Thursday, July 10, 2008

What Writers Should Avoid—or Not?

From the Writer's Digest Book Club, I recently bought a book called DON'T MURDER YOUR MYSTERY, by Chris Roerden. The author discusses twenty-four categories of mistakes and overused devices that can induce the "screener-outer" (first reader) to reject a manuscript. Most of Roerden's advice isn't actually peculiar to mystery novels, but applies to any kind of fiction. The missteps discussed include many of the usual suspects, such as over-reliance on adverbs, aimless chatter instead of dialogue that advances the story, character descriptions consisting of indiscriminate catalogues of physical features, wobbly POV, cliches, misuse of prologues and dream sequences, too-obtrusive dialogue tags, etc. Many of Roerden's points strike me as right on target, and the many examples he provides from best-selling mystery authors give texture and depth to his counsel. The book reminded me of areas where I tend to get lazy if I don't watch myself. Goodness knows, it's all too easy to describe a character on first appearance with a list of traits rather than remembering to weave description into the action.

Some of this author's advice, though, works against the grain of my preferences as a reader, as well as a writer. For example, he comes down hard on excessive backstory. Now, I realize I'd probably lose the reader quickly if I dropped into an extended flashback after the first page of the first chapter (as I did in more than one unpublished work, before I learned better). And I acknowledge the wisdom of working the characters' past into the ongoing action little by little, as the reader's appetite becomes whetted for it. But Roerden's antipathy to long flashbacks of any kind doesn't fit my tastes. I love backstory, whether narrated as a straightforward flashback, contained in a document the protagonist reads, or told to one character by another. My favorite parts of Stephen King's IT, PET SEMATARY, and BAG OF BONES are the episodes from years or generations past that enhance the horror of these novels by lending them layers of depth. I'm very fond of "club stories," the device of framing the tale within the context of people sitting around telling stories to each other. Speaking of methods of presenting backstory, DON'T MURDER YOUR MYSTERY contains a whole chapter on "Toxic Transcripts." What's so deadly about giving the protagonist a document to read? Roerden says it's not a good thing to expect your reader to read a long section that consists of a character sitting and reading. I understand this contention in principle, and I admire the techniques he recommends to break up the sitting-and-reading with action and suspense—if the information wanted can in fact be adequately conveyed by disconnected snatches from the document in question. As a reader, however, I don't in the least mind reading many consecutive pages of whatever the protagonist is supposed to be reading, if the journal, letter, etc., is interesting in itself. I imagine Roerden doesn't approve of Dorothy Sayers' CLOUDS OF WITNESS, in which Lord Peter reads a letter several pages long to the House of Lords to exonerate his brother of a murder charge. (To make matters worse, the letter is printed first in French, then in English.) And how about Roerden's prohibition against having a technical expert lecture the detective on the expert's area of specialization? I love that kind of thing. I had trouble following the plot of the brilliantly conceived first-contact SF novel BLINDSIGHT, but I eagerly devoured the appendix in which the author explains his vampires' biology and psychology. While watching the TV series NCIS, I get irked whenever the head of the team cuts off medical examiner Duckie or forensic scientist Abby in the middle of explaining the technical minutiae of their latest discoveries. I want to hear those explanations! I realize the 45 minutes of a TV show don't leave time for them, but there's no reason, from my viewpoint, to shorten them in a book.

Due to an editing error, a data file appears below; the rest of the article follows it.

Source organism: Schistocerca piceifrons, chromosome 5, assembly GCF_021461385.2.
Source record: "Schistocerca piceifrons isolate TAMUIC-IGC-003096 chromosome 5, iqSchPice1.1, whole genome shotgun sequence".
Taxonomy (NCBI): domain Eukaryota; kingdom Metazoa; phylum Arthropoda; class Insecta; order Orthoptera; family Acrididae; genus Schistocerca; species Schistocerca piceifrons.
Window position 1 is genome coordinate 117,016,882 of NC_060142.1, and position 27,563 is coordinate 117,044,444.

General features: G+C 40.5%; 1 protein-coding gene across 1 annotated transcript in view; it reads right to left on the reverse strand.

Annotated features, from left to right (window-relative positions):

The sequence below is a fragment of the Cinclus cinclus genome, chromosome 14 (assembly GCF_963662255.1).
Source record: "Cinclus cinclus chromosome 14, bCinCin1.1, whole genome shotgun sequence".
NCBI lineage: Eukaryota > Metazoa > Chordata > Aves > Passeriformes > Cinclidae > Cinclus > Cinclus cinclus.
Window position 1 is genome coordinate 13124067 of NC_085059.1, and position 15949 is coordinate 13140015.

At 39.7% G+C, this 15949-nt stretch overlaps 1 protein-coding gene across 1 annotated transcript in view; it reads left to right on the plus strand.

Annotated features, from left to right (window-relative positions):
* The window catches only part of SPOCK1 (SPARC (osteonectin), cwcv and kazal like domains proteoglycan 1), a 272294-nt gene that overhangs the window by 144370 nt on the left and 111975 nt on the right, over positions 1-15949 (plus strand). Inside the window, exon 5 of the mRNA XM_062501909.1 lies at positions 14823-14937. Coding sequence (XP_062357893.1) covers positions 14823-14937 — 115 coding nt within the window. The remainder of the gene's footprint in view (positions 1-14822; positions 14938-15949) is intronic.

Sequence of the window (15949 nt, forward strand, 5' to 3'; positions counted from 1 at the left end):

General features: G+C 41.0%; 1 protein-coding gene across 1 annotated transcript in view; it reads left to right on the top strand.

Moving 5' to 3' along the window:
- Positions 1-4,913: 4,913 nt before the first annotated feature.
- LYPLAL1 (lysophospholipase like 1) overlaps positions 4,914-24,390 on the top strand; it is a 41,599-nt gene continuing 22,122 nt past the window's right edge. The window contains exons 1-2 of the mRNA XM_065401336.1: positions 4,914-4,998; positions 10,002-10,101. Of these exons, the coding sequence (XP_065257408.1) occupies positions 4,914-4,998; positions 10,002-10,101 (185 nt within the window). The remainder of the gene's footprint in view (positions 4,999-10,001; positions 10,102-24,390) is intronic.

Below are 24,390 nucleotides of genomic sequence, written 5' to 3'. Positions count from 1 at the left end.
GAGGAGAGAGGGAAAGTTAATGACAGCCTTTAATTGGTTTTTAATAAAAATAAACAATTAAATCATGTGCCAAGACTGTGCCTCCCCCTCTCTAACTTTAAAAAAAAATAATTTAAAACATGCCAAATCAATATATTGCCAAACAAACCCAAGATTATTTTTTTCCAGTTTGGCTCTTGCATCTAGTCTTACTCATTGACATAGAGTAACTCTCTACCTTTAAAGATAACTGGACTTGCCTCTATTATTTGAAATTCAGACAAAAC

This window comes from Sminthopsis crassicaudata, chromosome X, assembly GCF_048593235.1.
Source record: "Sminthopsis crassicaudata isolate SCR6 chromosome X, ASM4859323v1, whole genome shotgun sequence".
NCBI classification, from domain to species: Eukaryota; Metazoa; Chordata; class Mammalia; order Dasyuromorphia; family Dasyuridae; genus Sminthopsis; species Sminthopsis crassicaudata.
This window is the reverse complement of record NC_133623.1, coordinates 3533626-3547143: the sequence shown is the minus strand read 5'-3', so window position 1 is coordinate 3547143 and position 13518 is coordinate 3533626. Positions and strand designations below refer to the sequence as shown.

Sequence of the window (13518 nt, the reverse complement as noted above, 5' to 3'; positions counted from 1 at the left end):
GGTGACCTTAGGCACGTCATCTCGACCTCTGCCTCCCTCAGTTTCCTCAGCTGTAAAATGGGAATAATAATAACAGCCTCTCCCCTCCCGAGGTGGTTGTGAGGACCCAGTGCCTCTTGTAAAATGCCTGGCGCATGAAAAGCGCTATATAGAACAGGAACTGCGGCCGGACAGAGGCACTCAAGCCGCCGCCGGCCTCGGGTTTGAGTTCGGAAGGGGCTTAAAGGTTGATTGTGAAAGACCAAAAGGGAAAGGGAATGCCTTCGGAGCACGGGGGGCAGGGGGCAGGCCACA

Am I so atypical of the modern genre fiction reader? Doesn't anybody else love reading backstory and watching characters explain things to each other in lengthy detail?

1 comment:

  1. This backstory problem was actually mentioned on a couple of panels I was on at Westercon this past weekend.

    The problem is that beginners don't know how to do it -- and will insert IRRELEVANT backstory at the WRONG point.

    The trick with backstory is to make the reader panting-eager to learn the fact -- then give them HALF that fact.

    The trick with flashback is to keep the story moving FORWARD though the time-line loops backwards.

    How you accomplish that is to stay on your because-line which is the plot-sequence.

    What you put in the flashback is the BECAUSE that caused what just happened and therefore CAUSES what is about to happen next.

    Writing is all about "because."

    Jacqueline Lichtenberg